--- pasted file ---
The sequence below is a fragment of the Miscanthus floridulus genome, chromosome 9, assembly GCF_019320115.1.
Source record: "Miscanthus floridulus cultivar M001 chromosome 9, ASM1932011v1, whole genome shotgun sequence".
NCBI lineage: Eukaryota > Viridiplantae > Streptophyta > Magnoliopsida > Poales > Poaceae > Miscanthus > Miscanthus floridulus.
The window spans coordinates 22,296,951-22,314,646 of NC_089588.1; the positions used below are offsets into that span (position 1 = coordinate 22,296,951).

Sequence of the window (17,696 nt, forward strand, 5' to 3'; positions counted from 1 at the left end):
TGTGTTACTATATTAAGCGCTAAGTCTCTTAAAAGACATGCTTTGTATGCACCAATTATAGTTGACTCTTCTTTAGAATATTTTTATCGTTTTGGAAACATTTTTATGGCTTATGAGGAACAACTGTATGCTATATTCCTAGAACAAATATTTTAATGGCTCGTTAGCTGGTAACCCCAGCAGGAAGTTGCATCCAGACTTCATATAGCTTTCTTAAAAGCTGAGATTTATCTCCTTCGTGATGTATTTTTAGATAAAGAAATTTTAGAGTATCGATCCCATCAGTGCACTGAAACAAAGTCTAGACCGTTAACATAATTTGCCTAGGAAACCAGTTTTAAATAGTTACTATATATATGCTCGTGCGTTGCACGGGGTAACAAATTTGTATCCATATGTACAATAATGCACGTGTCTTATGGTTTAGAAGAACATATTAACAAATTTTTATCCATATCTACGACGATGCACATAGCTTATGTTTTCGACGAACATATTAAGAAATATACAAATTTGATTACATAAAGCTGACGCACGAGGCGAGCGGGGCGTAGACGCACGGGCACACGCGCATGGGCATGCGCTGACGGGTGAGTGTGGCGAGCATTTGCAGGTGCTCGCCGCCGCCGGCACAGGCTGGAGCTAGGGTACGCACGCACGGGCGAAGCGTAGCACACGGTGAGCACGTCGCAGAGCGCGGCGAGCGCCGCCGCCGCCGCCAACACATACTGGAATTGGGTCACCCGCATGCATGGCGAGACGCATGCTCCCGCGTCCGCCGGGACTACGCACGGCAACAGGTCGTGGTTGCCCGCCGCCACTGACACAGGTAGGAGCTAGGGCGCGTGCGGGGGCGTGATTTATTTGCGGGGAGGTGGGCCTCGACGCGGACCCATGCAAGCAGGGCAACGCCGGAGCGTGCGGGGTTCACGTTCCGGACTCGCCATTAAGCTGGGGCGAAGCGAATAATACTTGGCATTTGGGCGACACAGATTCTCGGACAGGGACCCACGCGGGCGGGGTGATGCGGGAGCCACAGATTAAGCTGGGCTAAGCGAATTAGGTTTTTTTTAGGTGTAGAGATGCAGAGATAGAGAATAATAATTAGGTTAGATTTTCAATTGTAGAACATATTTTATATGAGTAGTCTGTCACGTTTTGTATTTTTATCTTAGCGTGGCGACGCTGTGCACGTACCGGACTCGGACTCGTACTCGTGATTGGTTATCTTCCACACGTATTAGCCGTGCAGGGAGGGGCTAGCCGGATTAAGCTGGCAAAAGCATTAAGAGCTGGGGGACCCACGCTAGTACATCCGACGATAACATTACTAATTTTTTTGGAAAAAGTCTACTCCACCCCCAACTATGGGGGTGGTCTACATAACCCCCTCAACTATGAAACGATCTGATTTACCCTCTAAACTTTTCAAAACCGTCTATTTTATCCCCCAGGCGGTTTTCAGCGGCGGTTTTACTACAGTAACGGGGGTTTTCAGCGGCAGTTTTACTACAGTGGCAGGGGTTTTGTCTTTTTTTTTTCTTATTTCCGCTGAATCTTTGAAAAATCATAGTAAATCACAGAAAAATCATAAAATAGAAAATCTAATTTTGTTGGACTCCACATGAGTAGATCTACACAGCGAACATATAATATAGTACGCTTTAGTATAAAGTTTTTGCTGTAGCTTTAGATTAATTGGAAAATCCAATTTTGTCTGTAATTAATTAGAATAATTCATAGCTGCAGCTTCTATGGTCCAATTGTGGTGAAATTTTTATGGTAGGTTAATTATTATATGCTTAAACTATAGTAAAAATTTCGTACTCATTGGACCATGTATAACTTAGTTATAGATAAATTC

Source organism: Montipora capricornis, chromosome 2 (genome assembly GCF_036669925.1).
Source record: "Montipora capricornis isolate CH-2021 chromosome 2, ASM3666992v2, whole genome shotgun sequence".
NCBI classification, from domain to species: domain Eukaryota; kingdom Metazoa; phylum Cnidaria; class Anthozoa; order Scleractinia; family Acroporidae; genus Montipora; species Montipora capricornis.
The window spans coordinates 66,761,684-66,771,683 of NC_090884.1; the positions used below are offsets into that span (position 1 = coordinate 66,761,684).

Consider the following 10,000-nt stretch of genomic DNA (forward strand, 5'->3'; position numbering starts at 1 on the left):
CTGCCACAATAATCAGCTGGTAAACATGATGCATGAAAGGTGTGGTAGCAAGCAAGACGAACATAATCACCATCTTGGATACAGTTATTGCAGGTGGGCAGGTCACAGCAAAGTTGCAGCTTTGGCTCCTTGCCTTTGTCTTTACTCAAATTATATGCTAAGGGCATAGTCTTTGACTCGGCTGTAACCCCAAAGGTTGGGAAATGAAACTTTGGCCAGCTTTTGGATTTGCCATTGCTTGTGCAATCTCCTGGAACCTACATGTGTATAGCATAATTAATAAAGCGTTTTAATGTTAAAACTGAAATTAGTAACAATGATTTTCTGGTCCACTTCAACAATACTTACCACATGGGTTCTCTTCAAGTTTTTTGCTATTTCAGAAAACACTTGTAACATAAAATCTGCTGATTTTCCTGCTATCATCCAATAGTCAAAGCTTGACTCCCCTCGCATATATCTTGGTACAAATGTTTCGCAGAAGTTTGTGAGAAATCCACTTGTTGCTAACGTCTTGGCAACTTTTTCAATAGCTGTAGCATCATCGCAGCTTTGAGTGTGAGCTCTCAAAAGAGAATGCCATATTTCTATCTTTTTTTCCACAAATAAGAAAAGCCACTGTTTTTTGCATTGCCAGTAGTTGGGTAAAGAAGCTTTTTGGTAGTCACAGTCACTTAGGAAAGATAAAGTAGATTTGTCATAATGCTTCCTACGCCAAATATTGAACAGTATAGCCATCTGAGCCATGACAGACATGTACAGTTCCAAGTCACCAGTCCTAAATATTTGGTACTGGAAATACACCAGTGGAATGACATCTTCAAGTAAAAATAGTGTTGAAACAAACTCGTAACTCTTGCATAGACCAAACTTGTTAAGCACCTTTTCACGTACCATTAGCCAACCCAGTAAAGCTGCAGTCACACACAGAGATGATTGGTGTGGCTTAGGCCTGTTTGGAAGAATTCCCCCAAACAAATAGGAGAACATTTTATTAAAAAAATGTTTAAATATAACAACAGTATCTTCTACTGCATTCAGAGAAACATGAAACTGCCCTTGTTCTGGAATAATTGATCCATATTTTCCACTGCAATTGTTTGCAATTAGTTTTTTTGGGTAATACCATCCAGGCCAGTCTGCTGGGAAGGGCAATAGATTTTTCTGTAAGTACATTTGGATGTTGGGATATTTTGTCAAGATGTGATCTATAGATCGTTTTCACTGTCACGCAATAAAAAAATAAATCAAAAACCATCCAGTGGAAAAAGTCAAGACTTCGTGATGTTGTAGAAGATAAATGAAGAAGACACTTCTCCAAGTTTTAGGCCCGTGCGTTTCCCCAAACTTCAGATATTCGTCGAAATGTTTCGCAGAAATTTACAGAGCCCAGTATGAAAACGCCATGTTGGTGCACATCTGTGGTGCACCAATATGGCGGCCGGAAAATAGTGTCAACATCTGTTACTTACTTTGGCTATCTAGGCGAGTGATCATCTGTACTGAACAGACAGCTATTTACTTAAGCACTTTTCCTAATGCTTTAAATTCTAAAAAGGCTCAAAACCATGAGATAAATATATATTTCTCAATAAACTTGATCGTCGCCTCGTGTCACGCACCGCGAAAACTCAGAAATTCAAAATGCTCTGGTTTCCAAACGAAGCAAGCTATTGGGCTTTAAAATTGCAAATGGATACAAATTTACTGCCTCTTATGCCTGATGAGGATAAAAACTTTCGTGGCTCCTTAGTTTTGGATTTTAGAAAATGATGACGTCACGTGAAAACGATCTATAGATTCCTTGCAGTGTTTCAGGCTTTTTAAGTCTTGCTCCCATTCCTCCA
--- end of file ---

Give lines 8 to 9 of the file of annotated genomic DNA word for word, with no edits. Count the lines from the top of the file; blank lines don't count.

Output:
Source record: "Montipora capricornis isolate CH-2021 chromosome 2, ASM3666992v2, whole genome shotgun sequence".
NCBI classification, from domain to species: domain Eukaryota; kingdom Metazoa; phylum Cnidaria; class Anthozoa; order Scleractinia; family Acroporidae; genus Montipora; species Montipora capricornis.